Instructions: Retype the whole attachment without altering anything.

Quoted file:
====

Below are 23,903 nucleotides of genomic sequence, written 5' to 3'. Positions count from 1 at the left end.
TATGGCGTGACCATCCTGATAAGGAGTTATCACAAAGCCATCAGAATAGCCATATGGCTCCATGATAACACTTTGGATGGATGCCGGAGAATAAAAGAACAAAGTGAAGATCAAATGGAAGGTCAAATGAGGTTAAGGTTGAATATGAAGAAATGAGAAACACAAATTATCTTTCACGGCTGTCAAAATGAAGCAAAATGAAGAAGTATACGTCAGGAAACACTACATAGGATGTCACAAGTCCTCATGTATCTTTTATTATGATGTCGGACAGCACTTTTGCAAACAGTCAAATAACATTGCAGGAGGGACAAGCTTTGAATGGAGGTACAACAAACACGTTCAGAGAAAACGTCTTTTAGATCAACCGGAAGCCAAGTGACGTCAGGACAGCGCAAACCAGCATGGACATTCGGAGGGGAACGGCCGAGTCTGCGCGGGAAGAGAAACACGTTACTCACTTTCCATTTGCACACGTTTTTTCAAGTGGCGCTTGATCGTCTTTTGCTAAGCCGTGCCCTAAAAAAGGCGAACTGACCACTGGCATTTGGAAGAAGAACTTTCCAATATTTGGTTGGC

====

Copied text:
Below are 23,903 nucleotides of genomic sequence, written 5' to 3'. Positions count from 1 at the left end.
TATGGCGTGACCATCCTGATAAGGAGTTATCACAAAGCCATCAGAATAGCCATATGGCTCCATGATAACACTTTGGATGGATGCCGGAGAATAAAAGAACAAAGTGAAGATCAAATGGAAGGTCAAATGAGGTTAAGGTTGAATATGAAGAAATGAGAAACACAAATTATCTTTCACGGCTGTCAAAATGAAGCAAAATGAAGAAGTATACGTCAGGAAACACTACATAGGATGTCACAAGTCCTCATGTATCTTTTATTATGATGTCGGACAGCACTTTTGCAAACAGTCAAATAACATTGCAGGAGGGACAAGCTTTGAATGGAGGTACAACAAACACGTTCAGAGAAAACGTCTTTTAGATCAACCGGAAGCCAAGTGACGTCAGGACAGCGCAAACCAGCATGGACATTCGGAGGGGAACGGCCGAGTCTGCGCGGGAAGAGAAACACGTTACTCACTTTCCATTTGCACACGTTTTTTCAAGTGGCGCTTGATCGTCTTTTGCTAAGCCGTGCCCTAAAAAAGGCGAACTGACCACTGGCATTTGGAAGAAGAACTTTCCAATATTTGGTTGGC